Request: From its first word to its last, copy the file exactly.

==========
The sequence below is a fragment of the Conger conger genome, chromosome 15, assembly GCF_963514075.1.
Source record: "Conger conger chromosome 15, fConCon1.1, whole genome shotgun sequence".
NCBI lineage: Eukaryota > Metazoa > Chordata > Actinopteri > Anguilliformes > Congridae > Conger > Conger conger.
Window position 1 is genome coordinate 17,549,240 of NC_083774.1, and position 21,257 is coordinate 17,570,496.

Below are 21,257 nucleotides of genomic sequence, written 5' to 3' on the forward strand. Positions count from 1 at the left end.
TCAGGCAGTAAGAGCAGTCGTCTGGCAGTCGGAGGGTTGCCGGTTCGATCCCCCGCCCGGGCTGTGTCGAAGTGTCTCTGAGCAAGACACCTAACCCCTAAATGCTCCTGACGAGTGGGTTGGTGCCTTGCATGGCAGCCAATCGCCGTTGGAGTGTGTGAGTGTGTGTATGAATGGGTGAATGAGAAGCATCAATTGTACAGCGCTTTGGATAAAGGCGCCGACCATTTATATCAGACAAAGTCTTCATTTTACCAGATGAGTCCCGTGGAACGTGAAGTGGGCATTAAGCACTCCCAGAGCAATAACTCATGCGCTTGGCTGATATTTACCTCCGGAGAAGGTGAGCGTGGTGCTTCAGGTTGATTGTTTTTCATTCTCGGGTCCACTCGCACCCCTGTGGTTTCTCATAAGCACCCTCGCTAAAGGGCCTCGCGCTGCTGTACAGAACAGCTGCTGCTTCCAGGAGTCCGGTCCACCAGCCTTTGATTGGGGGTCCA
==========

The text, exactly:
The sequence below is a fragment of the Conger conger genome, chromosome 15, assembly GCF_963514075.1.
Source record: "Conger conger chromosome 15, fConCon1.1, whole genome shotgun sequence".
NCBI lineage: Eukaryota > Metazoa > Chordata > Actinopteri > Anguilliformes > Congridae > Conger > Conger conger.
Window position 1 is genome coordinate 17,549,240 of NC_083774.1, and position 21,257 is coordinate 17,570,496.

Below are 21,257 nucleotides of genomic sequence, written 5' to 3' on the forward strand. Positions count from 1 at the left end.
TCAGGCAGTAAGAGCAGTCGTCTGGCAGTCGGAGGGTTGCCGGTTCGATCCCCCGCCCGGGCTGTGTCGAAGTGTCTCTGAGCAAGACACCTAACCCCTAAATGCTCCTGACGAGTGGGTTGGTGCCTTGCATGGCAGCCAATCGCCGTTGGAGTGTGTGAGTGTGTGTATGAATGGGTGAATGAGAAGCATCAATTGTACAGCGCTTTGGATAAAGGCGCCGACCATTTATATCAGACAAAGTCTTCATTTTACCAGATGAGTCCCGTGGAACGTGAAGTGGGCATTAAGCACTCCCAGAGCAATAACTCATGCGCTTGGCTGATATTTACCTCCGGAGAAGGTGAGCGTGGTGCTTCAGGTTGATTGTTTTTCATTCTCGGGTCCACTCGCACCCCTGTGGTTTCTCATAAGCACCCTCGCTAAAGGGCCTCGCGCTGCTGTACAGAACAGCTGCTGCTTCCAGGAGTCCGGTCCACCAGCCTTTGATTGGGGGTCCA